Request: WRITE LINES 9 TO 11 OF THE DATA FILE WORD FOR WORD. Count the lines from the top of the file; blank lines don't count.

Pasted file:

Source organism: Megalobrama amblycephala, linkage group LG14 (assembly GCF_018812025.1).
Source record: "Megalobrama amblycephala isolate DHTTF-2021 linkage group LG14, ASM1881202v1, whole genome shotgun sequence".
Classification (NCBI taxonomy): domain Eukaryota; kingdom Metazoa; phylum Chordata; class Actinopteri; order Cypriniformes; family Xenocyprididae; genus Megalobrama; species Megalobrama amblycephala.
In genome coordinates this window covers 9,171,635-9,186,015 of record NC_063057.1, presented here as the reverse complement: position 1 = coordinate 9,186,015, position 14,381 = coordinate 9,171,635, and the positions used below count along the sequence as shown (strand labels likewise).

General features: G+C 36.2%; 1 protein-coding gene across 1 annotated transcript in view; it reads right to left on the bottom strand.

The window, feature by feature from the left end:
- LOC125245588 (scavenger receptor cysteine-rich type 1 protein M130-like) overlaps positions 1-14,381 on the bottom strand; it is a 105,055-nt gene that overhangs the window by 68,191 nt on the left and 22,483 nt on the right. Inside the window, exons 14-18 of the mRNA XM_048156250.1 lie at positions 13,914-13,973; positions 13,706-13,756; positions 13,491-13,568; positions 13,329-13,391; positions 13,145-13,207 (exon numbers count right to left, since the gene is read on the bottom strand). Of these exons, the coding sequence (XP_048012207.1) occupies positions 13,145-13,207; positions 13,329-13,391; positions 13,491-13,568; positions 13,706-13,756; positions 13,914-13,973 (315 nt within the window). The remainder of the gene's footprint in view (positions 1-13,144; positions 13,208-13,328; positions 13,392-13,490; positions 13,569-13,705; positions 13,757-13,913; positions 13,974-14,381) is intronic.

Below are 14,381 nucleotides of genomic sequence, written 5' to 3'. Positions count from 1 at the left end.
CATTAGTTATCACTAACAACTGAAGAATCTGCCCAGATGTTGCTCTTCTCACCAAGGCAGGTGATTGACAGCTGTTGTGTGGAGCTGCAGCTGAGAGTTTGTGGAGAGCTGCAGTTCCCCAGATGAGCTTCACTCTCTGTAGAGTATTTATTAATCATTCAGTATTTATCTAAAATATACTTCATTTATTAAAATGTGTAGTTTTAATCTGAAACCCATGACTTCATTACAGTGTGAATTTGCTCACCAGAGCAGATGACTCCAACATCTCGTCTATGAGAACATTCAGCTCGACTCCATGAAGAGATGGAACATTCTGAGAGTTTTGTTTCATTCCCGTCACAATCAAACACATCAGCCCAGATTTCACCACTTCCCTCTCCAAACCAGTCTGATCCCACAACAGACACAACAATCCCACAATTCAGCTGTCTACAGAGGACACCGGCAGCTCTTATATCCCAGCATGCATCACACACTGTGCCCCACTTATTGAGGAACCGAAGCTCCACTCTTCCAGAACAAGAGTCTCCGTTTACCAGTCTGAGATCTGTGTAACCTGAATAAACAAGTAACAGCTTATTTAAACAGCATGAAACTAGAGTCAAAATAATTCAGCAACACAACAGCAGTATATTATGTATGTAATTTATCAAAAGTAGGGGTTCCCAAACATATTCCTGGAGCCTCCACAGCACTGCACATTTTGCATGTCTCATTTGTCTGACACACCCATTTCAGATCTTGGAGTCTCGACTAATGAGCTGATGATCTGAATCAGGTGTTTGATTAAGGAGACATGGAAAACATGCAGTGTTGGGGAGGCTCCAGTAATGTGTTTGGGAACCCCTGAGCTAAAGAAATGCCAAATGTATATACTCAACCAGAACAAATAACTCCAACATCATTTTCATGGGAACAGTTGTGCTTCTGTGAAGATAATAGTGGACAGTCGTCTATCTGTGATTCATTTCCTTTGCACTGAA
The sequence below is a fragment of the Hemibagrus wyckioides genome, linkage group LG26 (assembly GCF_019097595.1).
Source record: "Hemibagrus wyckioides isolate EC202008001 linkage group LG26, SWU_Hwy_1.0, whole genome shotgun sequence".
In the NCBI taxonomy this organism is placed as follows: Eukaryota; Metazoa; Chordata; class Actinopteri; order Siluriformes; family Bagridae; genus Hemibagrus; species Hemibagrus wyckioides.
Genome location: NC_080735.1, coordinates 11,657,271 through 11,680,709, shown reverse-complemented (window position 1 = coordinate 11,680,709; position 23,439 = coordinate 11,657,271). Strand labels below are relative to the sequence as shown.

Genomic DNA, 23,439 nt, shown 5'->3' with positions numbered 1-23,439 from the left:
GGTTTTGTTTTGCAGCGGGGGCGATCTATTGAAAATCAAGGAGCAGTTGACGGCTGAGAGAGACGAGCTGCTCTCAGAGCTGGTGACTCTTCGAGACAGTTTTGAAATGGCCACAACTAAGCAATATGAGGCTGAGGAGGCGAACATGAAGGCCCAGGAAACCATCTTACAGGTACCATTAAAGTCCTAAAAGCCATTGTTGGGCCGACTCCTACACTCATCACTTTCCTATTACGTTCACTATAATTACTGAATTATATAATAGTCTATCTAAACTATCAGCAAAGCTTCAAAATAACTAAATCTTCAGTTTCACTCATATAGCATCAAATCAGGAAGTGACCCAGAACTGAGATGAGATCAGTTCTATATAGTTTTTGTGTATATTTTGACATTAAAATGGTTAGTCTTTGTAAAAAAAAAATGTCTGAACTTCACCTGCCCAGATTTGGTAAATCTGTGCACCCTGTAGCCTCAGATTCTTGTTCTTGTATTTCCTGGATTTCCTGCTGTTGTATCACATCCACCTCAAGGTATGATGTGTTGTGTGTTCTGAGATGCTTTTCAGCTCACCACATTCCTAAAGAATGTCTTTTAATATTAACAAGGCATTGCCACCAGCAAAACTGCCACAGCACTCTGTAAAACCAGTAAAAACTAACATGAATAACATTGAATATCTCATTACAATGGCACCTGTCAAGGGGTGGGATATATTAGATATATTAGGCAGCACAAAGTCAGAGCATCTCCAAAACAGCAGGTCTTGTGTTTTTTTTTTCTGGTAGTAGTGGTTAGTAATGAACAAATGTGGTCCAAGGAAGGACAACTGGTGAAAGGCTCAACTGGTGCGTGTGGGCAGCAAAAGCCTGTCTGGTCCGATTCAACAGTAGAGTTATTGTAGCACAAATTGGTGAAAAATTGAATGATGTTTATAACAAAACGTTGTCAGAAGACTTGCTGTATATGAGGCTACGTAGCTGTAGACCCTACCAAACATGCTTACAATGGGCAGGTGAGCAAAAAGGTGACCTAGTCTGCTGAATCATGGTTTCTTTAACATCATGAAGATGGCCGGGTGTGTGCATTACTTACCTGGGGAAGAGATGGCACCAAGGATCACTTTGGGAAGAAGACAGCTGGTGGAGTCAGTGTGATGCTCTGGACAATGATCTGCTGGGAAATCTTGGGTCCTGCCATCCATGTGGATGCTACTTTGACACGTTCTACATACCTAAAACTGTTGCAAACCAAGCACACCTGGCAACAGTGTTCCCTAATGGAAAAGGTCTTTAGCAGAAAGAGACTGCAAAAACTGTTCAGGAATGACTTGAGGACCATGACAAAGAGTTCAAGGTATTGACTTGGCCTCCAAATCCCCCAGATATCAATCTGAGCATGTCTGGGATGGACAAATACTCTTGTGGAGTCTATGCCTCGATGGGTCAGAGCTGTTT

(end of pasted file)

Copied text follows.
CATTAGTTATCACTAACAACTGAAGAATCTGCCCAGATGTTGCTCTTCTCACCAAGGCAGGTGATTGACAGCTGTTGTGTGGAGCTGCAGCTGAGAGTTTGTGGAGAGCTGCAGTTCCCCAGATGAGCTTCACTCTCTGTAGAGTATTTATTAATCATTCAGTATTTATCTAAAATATACTTCATTTATTAAAATGTGTAGTTTTAATCTGAAACCCATGACTTCATTACAGTGTGAATTTGCTCACCAGAGCAGATGACTCCAACATCTCGTCTATGAGAACATTCAGCTCGACTCCATGAAGAGATGGAACATTCTGAGAGTTTTGTTTCATTCCCGTCACAATCAAACACATCAGCCCAGATTTCACCACTTCCCTCTCCAAACCAGTCTGATCCCACAACAGACACAACAATCCCACAATTCAGCTGTCTACAGAGGACACCGGCAGCTCTTATATCCCAGCATGCATCACACACTGTGCCCCACTTATTGAGGAACCGAAGCTCCACTCTTCCAGAACAAGAGTCTCCGTTTACCAGTCTGAGATCTGTGTAACCTGAATAAACAAGTAACAGCTTATTTAAACAGCATGAAACTAGAGTCAAAATAATTCAGCAACACAACAGCAGTATATTATGTATGTAATTTATCAAAAGTAGGGGTTCCCAAACATATTCCTGGAGCCTCCACAGCACTGCACATTTTGCATGTCTCATTTGTCTGACACACCCATTTCAGATCTTGGAGTCTCGACTAATGAGCTGATGATCTGAATCAGGTGTTTGATTAAGGAGACATGGAAAACATGCAGTGTTGGGGAGGCTCCAGTAATGTGTTTGGGAACCCCTGAGCTAAAGAAATGCCAAATGTATATACTCAACCAGAACAAATAACTCCAACATCATTTTCATGGGAACAGTTGTGCTTCTGTGAAGATAATAGTGGACAGTCGTCTATCTGTGATTCATTTCCTTTGCACTGAA
The sequence below is a fragment of the Hemibagrus wyckioides genome, linkage group LG26 (assembly GCF_019097595.1).
Source record: "Hemibagrus wyckioides isolate EC202008001 linkage group LG26, SWU_Hwy_1.0, whole genome shotgun sequence".